Weekly Market Outlook (13-17 May)


  • Monday: New
    Zealand Services PMI.
  • Tuesday: Japan
    PPI, UK Labour Market Report, Eurozone ZEW, US NFIB Small Business
    Optimism Index, US PPI, Fed Chair Powell speech.
  • Wednesday:
    Australia Wage Price Index, Eurozone Industrial Production, US CPI, US
    Retail Sales, US NAHB Housing Market Index, PBoC MLF.
  • Thursday: Japan
    GDP, Australia Labour Market Report, US Housing Starts and Building
    Permits, US Jobless Claims, US Industrial Production.
  • Friday: New
    Zealand PPI, China Industrial Production and Retail Sales, Fed’s Waller


The UK Unemployment Rate is expected to
tick higher to 4.3% vs. 4.2% prior with Average Hourly Earnings (including
bonus) seen at 5.3% vs. 5.6% prior. Barring big surprises, this report is
unlikely to change much for the BoE as the central bank is more
on the two inflation reports ahead of the June meeting where it
could deliver the first rate cut. The market sees a 50/50 chance of a rate cut
in June at the moment.

The US PPI M/M is expected at 0.2% vs.
0.2% prior, while the Core PPI M/M is seen at 0.2% vs. 0.2% prior. There’s a
risk of an upside surprise considering that both the prices paid components
in the ISM
jumped to cycle highs. The market will likely focus more on the US CPI
report coming out the following day, although a hot PPI might trigger some
defensive positioning into the CPI data.


The Australian Wage Price Index Q/Q is
expected at 1.0% vs. 0.9% prior. The Australian labour
remains pretty tight with high wage growth and persistently high
. Nonetheless, the RBA at the latest
policy decision
refrained from turning overly hawkish as the central bank
continues to wait for more information. The market now sees the first rate cut
sometime in Q2 2025 with even some chances of a rate hike this year. High wage
growth without a looser labour market will likely make it hard for the RBA to
reach their target “within a reasonable timeframe”.

The US CPI Y/Y is expected at 3.4% vs. 3.5%
prior, while the M/M measure is seen at 0.3% vs. 0.4% prior. The Core CPI M/M
is expected at 0.3% vs. 0.4% prior. Given the market’s pricing and general fear
of persistently high inflation, a downside surprise will likely trigger a much
bigger reaction than an upside surprise. Fed
Chair Powell
pushed back against rate hikes expectations as he stated that they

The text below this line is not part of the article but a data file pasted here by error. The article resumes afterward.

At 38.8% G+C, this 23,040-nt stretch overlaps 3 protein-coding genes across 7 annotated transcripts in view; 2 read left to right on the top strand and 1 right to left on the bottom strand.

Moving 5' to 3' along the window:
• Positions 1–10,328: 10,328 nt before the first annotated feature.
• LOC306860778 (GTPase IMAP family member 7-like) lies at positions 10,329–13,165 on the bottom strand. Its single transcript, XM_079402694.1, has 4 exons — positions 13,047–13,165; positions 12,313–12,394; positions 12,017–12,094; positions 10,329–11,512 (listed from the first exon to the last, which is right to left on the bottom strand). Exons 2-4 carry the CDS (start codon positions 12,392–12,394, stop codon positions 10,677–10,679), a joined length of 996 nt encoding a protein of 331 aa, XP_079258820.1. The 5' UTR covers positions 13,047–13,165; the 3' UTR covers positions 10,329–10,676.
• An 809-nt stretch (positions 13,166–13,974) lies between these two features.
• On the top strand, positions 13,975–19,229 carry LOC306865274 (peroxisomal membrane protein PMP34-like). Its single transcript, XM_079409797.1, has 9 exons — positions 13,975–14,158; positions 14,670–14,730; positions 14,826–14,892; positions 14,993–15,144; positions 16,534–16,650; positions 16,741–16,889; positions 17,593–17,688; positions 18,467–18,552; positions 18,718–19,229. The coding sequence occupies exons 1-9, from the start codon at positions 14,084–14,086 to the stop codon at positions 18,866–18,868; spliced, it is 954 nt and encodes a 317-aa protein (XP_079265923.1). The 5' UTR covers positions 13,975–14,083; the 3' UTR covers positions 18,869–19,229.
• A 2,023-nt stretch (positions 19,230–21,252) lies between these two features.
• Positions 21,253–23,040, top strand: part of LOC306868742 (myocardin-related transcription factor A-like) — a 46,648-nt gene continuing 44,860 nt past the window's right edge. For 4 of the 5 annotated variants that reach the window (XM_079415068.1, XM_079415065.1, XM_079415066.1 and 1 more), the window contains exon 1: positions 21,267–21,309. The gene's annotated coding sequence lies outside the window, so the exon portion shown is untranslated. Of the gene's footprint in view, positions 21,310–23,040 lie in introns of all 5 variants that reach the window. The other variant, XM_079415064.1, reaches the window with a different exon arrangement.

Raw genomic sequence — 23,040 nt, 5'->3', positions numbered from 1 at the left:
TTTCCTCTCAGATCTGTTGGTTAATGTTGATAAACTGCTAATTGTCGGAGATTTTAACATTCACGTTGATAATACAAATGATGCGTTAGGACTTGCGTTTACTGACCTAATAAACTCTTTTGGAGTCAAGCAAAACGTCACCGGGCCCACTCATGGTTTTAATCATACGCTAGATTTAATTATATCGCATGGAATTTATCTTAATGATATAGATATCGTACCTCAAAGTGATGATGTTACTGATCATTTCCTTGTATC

would need “persuasive” evidence that their policy isn’t restrictive

So, if inflation remains high but doesn’t
re-accelerate notably, they will just keep rates higher for longer. The market expects
almost two rate cuts (45 bps) by the end of the year which can easily go back
to one or even zero in case we get another hot inflation report. A soft report
might add one extra cut to the pricing but not much more as the Fed will want
to cut rates at a meeting containing the SEP (barring a quick deterioration in the labour market), which falls in September at the earliest.

The US Retail Sales M/M is expected at
0.4% vs. 0.7% prior, while the ex-Autos M/M figure is seen at 0.2% vs. 1.1%
prior. We got some soft consumer sentiment reports recently which might filter through
lower consumer spending. The retail sales data is notoriously volatile and
given that it will be released at the same time of the CPI report, the market
will likely ignore the release.

The PBoC is expected to keep the MLF rate
unchanged at 2.50%. The data out of China has been mostly positive with
the latest inflation
slowly crawling out of deflation. Therefore, the central bank is
likely to keep the policy rates steady for the time being given the lack of


The Australian Labour Market report is
expected to show 25.3K jobs added in April vs. -6.6k in March with the Unemployment
Rate ticking higher to 3.9% vs. 3.8% prior. The RBA is more focused on
inflation but if the tightness in the labour market continues, especially
with high wage growth, it will make it harder for the central bank to reach its
target “within a reasonable timeframe”.

The US Jobless Claims continue to be one
of the most important releases to follow every week as it’s a timelier
indicator on the state of the labour market. This is because disinflation to
the Fed’s target is more likely with a weakening labour market. A resilient
labour market though could make the achievement of the target more difficult.

saw the first notable miss last week coming in at 231K vs. 215K
prior, which was the highest since August 2023. Of course, one miss doesn’t make
a trend, but it’s worth to keep an eye on this given the recent miss in the NFP
report and softer consumer sentiment data. This week Initial Claims are
expected at 220K vs. 231K prior, while there is no consensus at the time of
writing for Continuing Claims although the prior release showed an increase to
1785K vs. 1785K expected and 1768K prior.

This article was written by Giuseppe Dellamotta at www.forexlive.com.

Go to Forexlive

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